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Tobacco laws and businesses

New e-cigarette laws and changes to tobacco laws in South Australia

Under proposed changes to the Tobacco Products Regulation Act 1997, electronic cigarettes (e-cigarettes) will be regulated in South Australia.

A key aim of the new laws is to prevent the use of e-cigarettes by children and protect people in smoke-free areas from exposure to e-cigarette vapour, while still allowing access by adults who choose to purchase these products. 
The changes will ban the following:

  • sales of e cigarettes to children
  • using e cigarettes in smoke-free areas under the Act
  • retail sales of e cigarette products without a licence
  • indirect sales of e cigarettes (such as internet sales)
  • e-cigarettes advertising, promotion, specials and price promotions
  • retail point of sale displays of e cigarettes
  • e cigarette sales from temporary outlets, sales trays and vending machines.

In addition, there will be some changes to definitions, removal of unnecessary provisions, adding expiations to offences where they currently do not occur and improving the function of certain sections. Penalties and expiation fees for more than 40 offences under the Act will also increase. A definition will be included for ‘shisha tobacco’, to make it clear that offences related to tobacco products also apply to these products.

The changes are detailed in the the Government’s Tobacco Products Regulation (E-Cigarettes and Review) Amendment Bill 2018 (the Bill).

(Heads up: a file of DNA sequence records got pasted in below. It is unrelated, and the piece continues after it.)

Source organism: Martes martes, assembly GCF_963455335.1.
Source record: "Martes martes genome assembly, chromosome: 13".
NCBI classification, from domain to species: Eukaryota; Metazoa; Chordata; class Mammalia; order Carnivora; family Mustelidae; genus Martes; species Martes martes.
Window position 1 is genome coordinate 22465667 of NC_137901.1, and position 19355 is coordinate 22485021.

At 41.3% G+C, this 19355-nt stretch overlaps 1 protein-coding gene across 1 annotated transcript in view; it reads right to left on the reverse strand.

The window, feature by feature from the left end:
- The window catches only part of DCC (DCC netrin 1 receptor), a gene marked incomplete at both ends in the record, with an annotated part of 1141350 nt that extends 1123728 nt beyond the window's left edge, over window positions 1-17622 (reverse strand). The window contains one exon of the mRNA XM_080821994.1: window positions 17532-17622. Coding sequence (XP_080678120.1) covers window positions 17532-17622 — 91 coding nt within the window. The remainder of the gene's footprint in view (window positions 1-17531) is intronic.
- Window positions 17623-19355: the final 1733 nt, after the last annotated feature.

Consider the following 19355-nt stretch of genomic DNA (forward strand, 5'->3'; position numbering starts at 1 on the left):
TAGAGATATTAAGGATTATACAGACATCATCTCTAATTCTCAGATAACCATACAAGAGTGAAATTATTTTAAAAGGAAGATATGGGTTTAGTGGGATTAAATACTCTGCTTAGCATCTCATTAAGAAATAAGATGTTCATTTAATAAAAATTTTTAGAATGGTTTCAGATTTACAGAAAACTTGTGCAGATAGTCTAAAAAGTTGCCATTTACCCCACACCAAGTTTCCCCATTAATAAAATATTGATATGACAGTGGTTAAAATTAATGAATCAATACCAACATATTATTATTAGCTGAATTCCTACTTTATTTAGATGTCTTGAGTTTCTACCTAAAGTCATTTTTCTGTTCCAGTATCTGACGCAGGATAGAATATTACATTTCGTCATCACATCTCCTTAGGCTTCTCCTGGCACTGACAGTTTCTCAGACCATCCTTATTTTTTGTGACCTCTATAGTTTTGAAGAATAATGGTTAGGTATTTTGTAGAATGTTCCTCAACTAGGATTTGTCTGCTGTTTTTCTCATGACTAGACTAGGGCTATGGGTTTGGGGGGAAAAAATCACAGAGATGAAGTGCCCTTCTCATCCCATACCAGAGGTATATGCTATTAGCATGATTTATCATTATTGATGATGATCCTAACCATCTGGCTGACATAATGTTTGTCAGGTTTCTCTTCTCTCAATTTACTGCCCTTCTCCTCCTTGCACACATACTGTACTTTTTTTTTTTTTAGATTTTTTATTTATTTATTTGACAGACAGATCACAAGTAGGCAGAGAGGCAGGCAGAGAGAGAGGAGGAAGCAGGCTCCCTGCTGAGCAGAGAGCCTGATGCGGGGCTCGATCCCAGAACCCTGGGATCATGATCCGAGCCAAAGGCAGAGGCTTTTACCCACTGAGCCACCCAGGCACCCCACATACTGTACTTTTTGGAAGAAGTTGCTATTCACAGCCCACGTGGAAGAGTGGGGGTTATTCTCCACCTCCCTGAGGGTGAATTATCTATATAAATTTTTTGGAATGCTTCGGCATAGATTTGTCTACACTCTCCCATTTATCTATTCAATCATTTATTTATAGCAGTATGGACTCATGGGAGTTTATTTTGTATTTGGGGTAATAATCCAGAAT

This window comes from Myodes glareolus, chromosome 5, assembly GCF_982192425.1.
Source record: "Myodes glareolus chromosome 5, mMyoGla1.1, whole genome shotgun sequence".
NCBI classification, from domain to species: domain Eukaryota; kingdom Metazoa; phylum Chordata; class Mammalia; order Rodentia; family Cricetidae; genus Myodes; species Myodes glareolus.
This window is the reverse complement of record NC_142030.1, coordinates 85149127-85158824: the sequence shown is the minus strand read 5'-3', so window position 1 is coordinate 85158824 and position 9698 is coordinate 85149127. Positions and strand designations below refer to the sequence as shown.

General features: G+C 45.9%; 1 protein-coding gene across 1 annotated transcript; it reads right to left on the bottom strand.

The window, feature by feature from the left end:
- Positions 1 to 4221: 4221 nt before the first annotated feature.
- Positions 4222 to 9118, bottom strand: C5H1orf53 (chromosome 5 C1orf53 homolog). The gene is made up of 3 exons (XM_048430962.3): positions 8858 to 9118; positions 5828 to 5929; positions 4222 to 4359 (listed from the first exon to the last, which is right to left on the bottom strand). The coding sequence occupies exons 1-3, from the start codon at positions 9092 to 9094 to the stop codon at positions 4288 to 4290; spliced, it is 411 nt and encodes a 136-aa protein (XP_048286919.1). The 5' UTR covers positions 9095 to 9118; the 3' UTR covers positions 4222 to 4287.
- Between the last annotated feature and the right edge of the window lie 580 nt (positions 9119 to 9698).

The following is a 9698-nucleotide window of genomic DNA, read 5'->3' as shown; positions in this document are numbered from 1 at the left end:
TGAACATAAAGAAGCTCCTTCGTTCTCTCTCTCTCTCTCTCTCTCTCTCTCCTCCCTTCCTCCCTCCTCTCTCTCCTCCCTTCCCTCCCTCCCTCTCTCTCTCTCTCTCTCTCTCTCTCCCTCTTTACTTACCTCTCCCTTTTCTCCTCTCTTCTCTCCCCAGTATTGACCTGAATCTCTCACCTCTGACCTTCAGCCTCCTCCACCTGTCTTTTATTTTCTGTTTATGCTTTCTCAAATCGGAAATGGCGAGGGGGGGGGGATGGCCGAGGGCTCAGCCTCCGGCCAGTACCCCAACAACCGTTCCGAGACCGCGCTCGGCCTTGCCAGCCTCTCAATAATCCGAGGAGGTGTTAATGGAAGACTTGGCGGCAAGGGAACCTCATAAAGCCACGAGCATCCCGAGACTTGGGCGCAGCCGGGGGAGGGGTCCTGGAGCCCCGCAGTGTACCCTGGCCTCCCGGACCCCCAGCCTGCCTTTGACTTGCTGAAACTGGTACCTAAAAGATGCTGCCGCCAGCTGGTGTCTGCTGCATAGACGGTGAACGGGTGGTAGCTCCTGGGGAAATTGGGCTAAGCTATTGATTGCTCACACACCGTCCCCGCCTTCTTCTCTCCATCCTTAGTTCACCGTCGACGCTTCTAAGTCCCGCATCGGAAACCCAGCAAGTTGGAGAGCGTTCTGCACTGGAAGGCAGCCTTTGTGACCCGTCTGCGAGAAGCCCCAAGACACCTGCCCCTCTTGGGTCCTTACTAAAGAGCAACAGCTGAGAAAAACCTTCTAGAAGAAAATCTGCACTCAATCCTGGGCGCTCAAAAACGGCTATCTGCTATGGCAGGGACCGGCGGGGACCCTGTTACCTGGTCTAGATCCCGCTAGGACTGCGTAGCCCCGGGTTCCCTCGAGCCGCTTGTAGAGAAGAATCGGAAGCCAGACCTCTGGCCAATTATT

It is expected that the new laws will come into effect in the first quarter of 2019. More details about the changes will be updated when they are available.

In South Australia the sale, distribution, use of tobacco and areas where smoking is prohibited is regulated by the Tobacco Products Regulation Act 1997.

Information is available on the following areas:

Businesses where waterpipe products including shisha and hookahs, are sold or used

Water pipe smoking is a traditional method of smoking tobacco around the world, with a variety of types and names including shisha and hookah. Water pipes and water pipe products are covered under the definition of 'tobacco product' in the Tobacco Products Regulation Act 1997 as they are designed for smoking. Even water pipes that do not contain tobacco are classified as a 'tobacco product' under the Act.

The smoking of waterpipes cannot occur in enclosed areas or in outdoor areas where outdoor dining laws apply. These are the same laws that apply for tobacco products.

  • Failure to comply with relevant laws will result in penalties and/or loss of licence.

Smoke-free workplaces

Workplace exposure to passive smoking is a significant occupational health and safety hazard. Smoking is banned in all enclosed workplaces. A smoke-free workplaces guide (PDF 2.81MB) has been developed to assist in workplaces to meet the legal requirements and to support workplaces wishing to go beyond the legislative requirements. The SA Health Healthy Workers – Healthy Futures initiative has been developed to assist employers in making their workplaces smoke-free.

Further information

For further information on the tobacco laws, contact SA Health's Health Protection Operations by:

Useful links

Government websites

Department of Health and Ageing, Commonwealth

ACT Health

Department of Health and Community Services, Northern Territory

NSW Health

Queensland Health

Department of Health and Human Services, Tasmania

Department of Health and Human Services, Victoria

Department of Health, Western Australia

Australian websites

Quitline

Quit now, national tobacco campaign

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